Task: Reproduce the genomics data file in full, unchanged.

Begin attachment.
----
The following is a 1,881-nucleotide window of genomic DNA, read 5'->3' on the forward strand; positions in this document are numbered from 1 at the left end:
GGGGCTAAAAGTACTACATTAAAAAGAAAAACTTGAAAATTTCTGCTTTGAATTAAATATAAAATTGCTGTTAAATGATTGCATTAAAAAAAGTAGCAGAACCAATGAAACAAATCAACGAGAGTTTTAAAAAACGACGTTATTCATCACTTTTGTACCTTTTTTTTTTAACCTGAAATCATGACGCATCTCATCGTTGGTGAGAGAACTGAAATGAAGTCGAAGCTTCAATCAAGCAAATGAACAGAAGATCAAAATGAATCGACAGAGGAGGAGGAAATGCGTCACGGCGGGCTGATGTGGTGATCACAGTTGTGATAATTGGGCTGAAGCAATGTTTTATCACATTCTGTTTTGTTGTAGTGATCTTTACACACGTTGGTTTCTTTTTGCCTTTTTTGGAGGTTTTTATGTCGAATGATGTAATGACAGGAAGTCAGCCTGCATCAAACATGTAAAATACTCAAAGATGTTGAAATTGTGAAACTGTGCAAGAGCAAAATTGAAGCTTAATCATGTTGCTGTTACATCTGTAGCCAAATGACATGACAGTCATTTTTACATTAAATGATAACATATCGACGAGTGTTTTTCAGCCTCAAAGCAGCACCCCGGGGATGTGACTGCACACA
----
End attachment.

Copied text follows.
The following is a 1,881-nucleotide window of genomic DNA, read 5'->3' on the forward strand; positions in this document are numbered from 1 at the left end:
GGGGCTAAAAGTACTACATTAAAAAGAAAAACTTGAAAATTTCTGCTTTGAATTAAATATAAAATTGCTGTTAAATGATTGCATTAAAAAAAGTAGCAGAACCAATGAAACAAATCAACGAGAGTTTTAAAAAACGACGTTATTCATCACTTTTGTACCTTTTTTTTTTAACCTGAAATCATGACGCATCTCATCGTTGGTGAGAGAACTGAAATGAAGTCGAAGCTTCAATCAAGCAAATGAACAGAAGATCAAAATGAATCGACAGAGGAGGAGGAAATGCGTCACGGCGGGCTGATGTGGTGATCACAGTTGTGATAATTGGGCTGAAGCAATGTTTTATCACATTCTGTTTTGTTGTAGTGATCTTTACACACGTTGGTTTCTTTTTGCCTTTTTTGGAGGTTTTTATGTCGAATGATGTAATGACAGGAAGTCAGCCTGCATCAAACATGTAAAATACTCAAAGATGTTGAAATTGTGAAACTGTGCAAGAGCAAAATTGAAGCTTAATCATGTTGCTGTTACATCTGTAGCCAAATGACATGACAGTCATTTTTACATTAAATGATAACATATCGACGAGTGTTTTTCAGCCTCAAAGCAGCACCCCGGGGATGTGACTGCACACA